Lucile Elya June 6, 2021 Spreadsheet
Paying off your debt and becoming financially independent has many important parts. The most important of those is creating a budget. A budget gives you an outline of where your money is going and where it should go. In some instances, it can be used to create strict limits for your spending. How well you stick to the budget is up to you. When you reach the end of your budget month, the balance for the month should be 0. Funds in – Funds out = 0. If you end up with a negative number, you‘ve overspent and will need to adjust by reducing budgeted funds in another category or by reducing the total amount of money available for the next month. If you end up with a positive number, you‘ve spent less than you made. Good for you! Now, put that money to good use. Pay down some debt, or put it into savings.
One of the topics I cover on my Advanced Excel courses is hardly ‘advanced‘ at all, but it is a very useful and popular technique with my students. It makes use of the OLE capability to create invoices by embedding Excel data. First you need to create an Excel spreadsheet and format it in an appropriate manner, keeping in mind that this will form the basic structure of your invoice and will eventually be seen by your clients. You don‘t include any Company contact details or logos in the spreadsheet though as these will be incorporated into the Word document. The next step is to lay out the invoice itself in a Word document, based upon your normal Company letterhead. Leave the main body of the document empty as this is where the Excel spreadsheet will be embedded. All you need in this master Word document is your usual Company branding and contact information.
The former hangs like a transparent curtain four feet above the floor and shrink-wraps itself to anyone bold enough to attempt passing through. The latter represents a fragrant blend of beer, cheap cologne, and unkempt toilets, and assaults an unsuspecting visitor‘s nose like an aggressive index finger. By Saturday, the fragrance would be pungent enough to cause mere mortals to speak in tongues. Lance led the way with Lester in tow, dodging around dark figures that emerged from the nicotine and odoriferous fog. Lester had difficulty keeping up, licking the lenses of his glasses and tie-drying them as they wove their ways toward diffused light they assumed was the bar area where lusty women awaited.
As a set of general rules data is most useful when things like text fields hold only names as well as meaningful and validated codes, categories and classifications. Text notes and other free form text should be isolated to a dedicated notes field and thus separated from other numeric data. Numeric fields should hold only numeric values (numbers, dates, %‘s and in the correct quantum or magnitude with no text prefixes, suffixes, spaces, text elements or text notes present. You must also be careful that numeric data is not stored as text and it should be internally consistent in terms of the correct format so that it can be used in calculations or for comparison and queries. Finally, addresses should be separated out into multiple fields such as street address, town /suburb, state / province, postal code and country to allow for geographic analysis and mail outs if required. Fixing up a data set to meet these criteria is called data scrubbing, cleansing or massaging. This data cleansing process can be very time consuming even for an experienced Microsoft Excel user, database engineer, business analyst or computer programmer.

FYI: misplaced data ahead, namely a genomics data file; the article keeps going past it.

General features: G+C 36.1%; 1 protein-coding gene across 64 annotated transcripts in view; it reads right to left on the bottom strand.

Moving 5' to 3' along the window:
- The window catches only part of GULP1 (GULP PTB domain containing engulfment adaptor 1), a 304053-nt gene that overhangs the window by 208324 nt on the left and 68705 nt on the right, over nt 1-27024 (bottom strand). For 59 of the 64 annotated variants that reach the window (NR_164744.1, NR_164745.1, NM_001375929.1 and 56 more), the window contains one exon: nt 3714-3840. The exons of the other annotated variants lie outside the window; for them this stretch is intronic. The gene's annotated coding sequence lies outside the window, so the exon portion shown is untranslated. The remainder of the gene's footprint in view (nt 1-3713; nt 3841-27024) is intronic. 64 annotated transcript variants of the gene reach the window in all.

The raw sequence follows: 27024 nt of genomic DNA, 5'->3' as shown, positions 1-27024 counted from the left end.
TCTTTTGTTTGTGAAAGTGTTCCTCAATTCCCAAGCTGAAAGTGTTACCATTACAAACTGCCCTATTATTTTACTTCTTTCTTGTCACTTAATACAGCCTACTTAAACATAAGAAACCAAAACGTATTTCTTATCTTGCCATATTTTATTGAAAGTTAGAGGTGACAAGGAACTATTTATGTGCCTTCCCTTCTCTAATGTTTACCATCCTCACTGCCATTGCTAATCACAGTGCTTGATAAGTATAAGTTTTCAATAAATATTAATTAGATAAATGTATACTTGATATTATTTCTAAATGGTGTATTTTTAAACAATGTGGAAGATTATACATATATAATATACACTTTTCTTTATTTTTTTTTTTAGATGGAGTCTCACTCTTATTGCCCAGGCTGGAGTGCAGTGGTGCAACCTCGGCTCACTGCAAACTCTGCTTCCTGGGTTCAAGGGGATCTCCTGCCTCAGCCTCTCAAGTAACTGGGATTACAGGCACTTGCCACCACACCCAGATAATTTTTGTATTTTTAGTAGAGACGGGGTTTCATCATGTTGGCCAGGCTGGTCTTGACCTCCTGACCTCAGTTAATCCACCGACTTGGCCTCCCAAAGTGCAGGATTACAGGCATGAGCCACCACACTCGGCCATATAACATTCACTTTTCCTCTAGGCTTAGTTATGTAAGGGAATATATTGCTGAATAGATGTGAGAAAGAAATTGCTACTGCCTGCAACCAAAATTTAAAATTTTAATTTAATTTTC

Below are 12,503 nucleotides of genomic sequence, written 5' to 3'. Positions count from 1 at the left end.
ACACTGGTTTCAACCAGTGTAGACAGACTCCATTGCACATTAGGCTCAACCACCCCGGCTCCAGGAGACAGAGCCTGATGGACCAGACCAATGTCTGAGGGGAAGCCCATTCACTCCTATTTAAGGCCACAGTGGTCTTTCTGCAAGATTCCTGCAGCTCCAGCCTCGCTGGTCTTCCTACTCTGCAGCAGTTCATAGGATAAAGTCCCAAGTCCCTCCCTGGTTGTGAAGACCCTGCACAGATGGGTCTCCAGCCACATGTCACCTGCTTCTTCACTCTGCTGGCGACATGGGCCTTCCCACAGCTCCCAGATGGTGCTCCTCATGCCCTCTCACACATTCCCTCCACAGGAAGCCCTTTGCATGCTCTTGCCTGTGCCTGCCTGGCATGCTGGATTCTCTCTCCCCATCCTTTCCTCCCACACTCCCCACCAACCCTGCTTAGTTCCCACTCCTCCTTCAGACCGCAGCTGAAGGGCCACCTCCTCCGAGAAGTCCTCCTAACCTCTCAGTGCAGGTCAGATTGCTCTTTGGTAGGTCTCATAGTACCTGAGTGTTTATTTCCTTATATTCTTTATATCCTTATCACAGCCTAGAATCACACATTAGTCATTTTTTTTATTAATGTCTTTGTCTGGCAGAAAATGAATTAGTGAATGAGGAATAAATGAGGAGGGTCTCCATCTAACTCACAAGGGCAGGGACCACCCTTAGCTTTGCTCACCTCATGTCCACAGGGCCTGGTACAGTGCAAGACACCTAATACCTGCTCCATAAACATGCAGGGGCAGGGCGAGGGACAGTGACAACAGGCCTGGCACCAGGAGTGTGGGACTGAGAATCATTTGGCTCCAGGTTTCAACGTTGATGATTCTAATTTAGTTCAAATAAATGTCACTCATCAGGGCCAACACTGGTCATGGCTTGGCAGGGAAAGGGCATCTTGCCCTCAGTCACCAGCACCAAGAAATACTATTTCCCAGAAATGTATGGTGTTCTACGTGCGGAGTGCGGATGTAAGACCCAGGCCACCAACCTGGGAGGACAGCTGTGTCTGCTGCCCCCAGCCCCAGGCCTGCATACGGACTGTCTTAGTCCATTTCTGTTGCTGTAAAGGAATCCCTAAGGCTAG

When presenting your business plan to an angel investor you must understand that they will be very interested in your spreadsheets and proformas, but you must also realize that it is typically an entrepreneurial optimistic approach, which causes problems with proformas. Therefore, you should have dueling spreadsheets; that is to say the spreadsheets, which take your best guess and double the time, double the expenses to compete with your optimistic approach. You should be able to present both of these to your Angel Investor; who chances are is a retired business person with a little bit of financial savvy.
I don‘t think so. My husband and I weren‘t a great married couple but we were excellent business partners. We almost never, actually maybe NEVER, fought about money. We agreed on how to raise our kids and were always honest about our finances. He made a lot of money and I had some money of my own from my grandmother and would inherit when my parents died. I knew that we would be able to sort through these things better on our own. Most significantly, he LOVED to make spreadsheets and certainly would not be willing to pay someone else make one for him. I did some research on the internet to see what our options would be. I knew we couldn‘t do it ourselves but that we would need some assistance because our finances were complicated. I learned about divorce mediators, professionals who work with couples at an hourly fee to help them navigate the process. It sounded like it would work for us so we agreed to find one. And we did. Well, I did.
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